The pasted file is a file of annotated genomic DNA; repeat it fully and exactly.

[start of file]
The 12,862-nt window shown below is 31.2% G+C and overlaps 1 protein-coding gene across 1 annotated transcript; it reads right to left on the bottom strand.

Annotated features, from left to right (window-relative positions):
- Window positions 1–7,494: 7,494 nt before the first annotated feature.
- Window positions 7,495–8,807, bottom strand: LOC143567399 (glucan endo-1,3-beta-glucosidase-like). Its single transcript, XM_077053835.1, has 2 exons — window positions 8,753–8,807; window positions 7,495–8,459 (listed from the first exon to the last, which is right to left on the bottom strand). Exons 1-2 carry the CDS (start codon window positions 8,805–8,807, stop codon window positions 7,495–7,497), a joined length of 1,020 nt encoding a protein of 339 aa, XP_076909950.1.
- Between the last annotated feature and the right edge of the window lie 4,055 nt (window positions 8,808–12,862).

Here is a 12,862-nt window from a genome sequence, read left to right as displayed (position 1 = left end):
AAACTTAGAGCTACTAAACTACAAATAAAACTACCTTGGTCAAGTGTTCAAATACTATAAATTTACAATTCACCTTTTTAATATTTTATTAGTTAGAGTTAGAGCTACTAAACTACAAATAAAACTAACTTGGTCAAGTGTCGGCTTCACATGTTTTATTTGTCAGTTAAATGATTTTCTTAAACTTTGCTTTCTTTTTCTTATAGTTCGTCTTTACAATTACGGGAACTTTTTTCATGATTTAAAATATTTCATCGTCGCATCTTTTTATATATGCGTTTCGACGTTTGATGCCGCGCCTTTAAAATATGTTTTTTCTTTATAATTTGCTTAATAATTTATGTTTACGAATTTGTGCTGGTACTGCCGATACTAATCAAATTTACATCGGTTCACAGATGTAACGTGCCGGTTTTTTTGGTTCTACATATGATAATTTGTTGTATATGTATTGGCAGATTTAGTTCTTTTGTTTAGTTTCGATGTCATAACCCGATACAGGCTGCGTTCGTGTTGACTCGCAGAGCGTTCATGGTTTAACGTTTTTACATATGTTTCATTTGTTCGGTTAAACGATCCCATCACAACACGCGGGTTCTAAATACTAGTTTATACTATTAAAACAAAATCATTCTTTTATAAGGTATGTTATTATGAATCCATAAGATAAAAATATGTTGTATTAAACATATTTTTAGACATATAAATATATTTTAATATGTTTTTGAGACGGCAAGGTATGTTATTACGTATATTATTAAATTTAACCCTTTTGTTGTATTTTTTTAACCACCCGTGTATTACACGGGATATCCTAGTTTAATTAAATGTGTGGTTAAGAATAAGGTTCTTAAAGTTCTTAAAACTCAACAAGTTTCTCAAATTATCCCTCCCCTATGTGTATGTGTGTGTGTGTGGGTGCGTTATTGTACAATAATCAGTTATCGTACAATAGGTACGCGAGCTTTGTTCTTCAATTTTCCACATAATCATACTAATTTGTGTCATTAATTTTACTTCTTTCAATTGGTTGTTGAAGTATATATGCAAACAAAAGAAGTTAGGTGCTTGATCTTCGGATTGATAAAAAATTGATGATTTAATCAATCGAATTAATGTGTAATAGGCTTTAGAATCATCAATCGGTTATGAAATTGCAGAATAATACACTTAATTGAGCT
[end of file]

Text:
The 12,862-nt window shown below is 31.2% G+C and overlaps 1 protein-coding gene across 1 annotated transcript; it reads right to left on the bottom strand.

Annotated features, from left to right (window-relative positions):
- Window positions 1–7,494: 7,494 nt before the first annotated feature.
- Window positions 7,495–8,807, bottom strand: LOC143567399 (glucan endo-1,3-beta-glucosidase-like). Its single transcript, XM_077053835.1, has 2 exons — window positions 8,753–8,807; window positions 7,495–8,459 (listed from the first exon to the last, which is right to left on the bottom strand). Exons 1-2 carry the CDS (start codon window positions 8,805–8,807, stop codon window positions 7,495–7,497), a joined length of 1,020 nt encoding a protein of 339 aa, XP_076909950.1.
- Between the last annotated feature and the right edge of the window lie 4,055 nt (window positions 8,808–12,862).

Here is a 12,862-nt window from a genome sequence, read left to right as displayed (position 1 = left end):
AAACTTAGAGCTACTAAACTACAAATAAAACTACCTTGGTCAAGTGTTCAAATACTATAAATTTACAATTCACCTTTTTAATATTTTATTAGTTAGAGTTAGAGCTACTAAACTACAAATAAAACTAACTTGGTCAAGTGTCGGCTTCACATGTTTTATTTGTCAGTTAAATGATTTTCTTAAACTTTGCTTTCTTTTTCTTATAGTTCGTCTTTACAATTACGGGAACTTTTTTCATGATTTAAAATATTTCATCGTCGCATCTTTTTATATATGCGTTTCGACGTTTGATGCCGCGCCTTTAAAATATGTTTTTTCTTTATAATTTGCTTAATAATTTATGTTTACGAATTTGTGCTGGTACTGCCGATACTAATCAAATTTACATCGGTTCACAGATGTAACGTGCCGGTTTTTTTGGTTCTACATATGATAATTTGTTGTATATGTATTGGCAGATTTAGTTCTTTTGTTTAGTTTCGATGTCATAACCCGATACAGGCTGCGTTCGTGTTGACTCGCAGAGCGTTCATGGTTTAACGTTTTTACATATGTTTCATTTGTTCGGTTAAACGATCCCATCACAACACGCGGGTTCTAAATACTAGTTTATACTATTAAAACAAAATCATTCTTTTATAAGGTATGTTATTATGAATCCATAAGATAAAAATATGTTGTATTAAACATATTTTTAGACATATAAATATATTTTAATATGTTTTTGAGACGGCAAGGTATGTTATTACGTATATTATTAAATTTAACCCTTTTGTTGTATTTTTTTAACCACCCGTGTATTACACGGGATATCCTAGTTTAATTAAATGTGTGGTTAAGAATAAGGTTCTTAAAGTTCTTAAAACTCAACAAGTTTCTCAAATTATCCCTCCCCTATGTGTATGTGTGTGTGTGTGGGTGCGTTATTGTACAATAATCAGTTATCGTACAATAGGTACGCGAGCTTTGTTCTTCAATTTTCCACATAATCATACTAATTTGTGTCATTAATTTTACTTCTTTCAATTGGTTGTTGAAGTATATATGCAAACAAAAGAAGTTAGGTGCTTGATCTTCGGATTGATAAAAAATTGATGATTTAATCAATCGAATTAATGTGTAATAGGCTTTAGAATCATCAATCGGTTATGAAATTGCAGAATAATACACTTAATTGAGCT